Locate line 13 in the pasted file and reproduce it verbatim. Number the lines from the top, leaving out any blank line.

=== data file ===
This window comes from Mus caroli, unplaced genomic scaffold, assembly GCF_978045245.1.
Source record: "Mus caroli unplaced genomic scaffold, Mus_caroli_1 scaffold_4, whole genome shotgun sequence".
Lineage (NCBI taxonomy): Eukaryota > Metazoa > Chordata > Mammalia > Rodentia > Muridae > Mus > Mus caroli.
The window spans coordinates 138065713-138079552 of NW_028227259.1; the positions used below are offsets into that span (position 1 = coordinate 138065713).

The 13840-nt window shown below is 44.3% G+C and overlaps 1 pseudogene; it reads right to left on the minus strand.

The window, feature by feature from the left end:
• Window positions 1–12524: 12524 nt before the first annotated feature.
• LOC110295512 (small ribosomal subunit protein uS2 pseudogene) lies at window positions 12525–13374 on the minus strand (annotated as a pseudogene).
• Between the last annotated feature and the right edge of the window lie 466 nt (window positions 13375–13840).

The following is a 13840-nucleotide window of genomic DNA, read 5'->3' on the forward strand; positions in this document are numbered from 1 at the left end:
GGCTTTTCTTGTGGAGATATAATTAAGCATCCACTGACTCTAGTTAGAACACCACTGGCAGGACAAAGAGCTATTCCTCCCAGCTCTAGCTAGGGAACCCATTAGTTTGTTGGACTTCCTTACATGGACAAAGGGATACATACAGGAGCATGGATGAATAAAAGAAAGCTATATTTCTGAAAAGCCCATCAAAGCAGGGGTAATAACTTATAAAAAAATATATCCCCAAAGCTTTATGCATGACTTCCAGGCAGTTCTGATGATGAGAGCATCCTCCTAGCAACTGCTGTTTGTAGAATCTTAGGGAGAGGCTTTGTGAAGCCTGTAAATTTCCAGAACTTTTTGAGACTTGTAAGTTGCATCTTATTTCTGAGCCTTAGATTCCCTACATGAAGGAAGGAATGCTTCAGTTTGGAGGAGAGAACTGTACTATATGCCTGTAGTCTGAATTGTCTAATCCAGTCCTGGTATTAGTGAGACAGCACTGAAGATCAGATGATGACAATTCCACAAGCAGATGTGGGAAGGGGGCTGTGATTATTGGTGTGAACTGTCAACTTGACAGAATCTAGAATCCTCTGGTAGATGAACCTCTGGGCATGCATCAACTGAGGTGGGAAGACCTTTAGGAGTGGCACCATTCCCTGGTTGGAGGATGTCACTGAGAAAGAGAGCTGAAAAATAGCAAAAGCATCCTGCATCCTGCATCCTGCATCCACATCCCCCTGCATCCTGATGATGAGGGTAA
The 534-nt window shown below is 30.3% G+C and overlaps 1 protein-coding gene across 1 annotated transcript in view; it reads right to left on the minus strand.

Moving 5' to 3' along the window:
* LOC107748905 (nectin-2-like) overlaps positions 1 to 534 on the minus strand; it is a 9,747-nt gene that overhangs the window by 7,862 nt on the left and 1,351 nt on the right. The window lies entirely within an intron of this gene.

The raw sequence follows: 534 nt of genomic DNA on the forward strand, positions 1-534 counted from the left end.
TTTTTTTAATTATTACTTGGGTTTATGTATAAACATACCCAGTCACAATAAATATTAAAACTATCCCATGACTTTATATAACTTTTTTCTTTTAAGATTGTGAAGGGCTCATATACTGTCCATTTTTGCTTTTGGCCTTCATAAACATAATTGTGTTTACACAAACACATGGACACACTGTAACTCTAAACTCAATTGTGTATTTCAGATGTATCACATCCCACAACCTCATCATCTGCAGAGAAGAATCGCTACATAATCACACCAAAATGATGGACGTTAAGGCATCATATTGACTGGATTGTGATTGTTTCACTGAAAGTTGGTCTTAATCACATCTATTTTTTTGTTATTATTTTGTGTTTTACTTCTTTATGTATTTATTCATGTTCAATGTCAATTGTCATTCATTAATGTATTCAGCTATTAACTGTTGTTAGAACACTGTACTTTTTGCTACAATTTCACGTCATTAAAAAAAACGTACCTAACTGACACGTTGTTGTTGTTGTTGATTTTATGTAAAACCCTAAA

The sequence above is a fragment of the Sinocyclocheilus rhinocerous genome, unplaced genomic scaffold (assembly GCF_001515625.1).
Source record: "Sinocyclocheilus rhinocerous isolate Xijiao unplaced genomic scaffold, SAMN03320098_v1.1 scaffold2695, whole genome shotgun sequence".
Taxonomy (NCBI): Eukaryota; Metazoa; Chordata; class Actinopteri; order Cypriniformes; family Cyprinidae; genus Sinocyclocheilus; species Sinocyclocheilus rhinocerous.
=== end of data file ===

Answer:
Moving 5' to 3' along the window: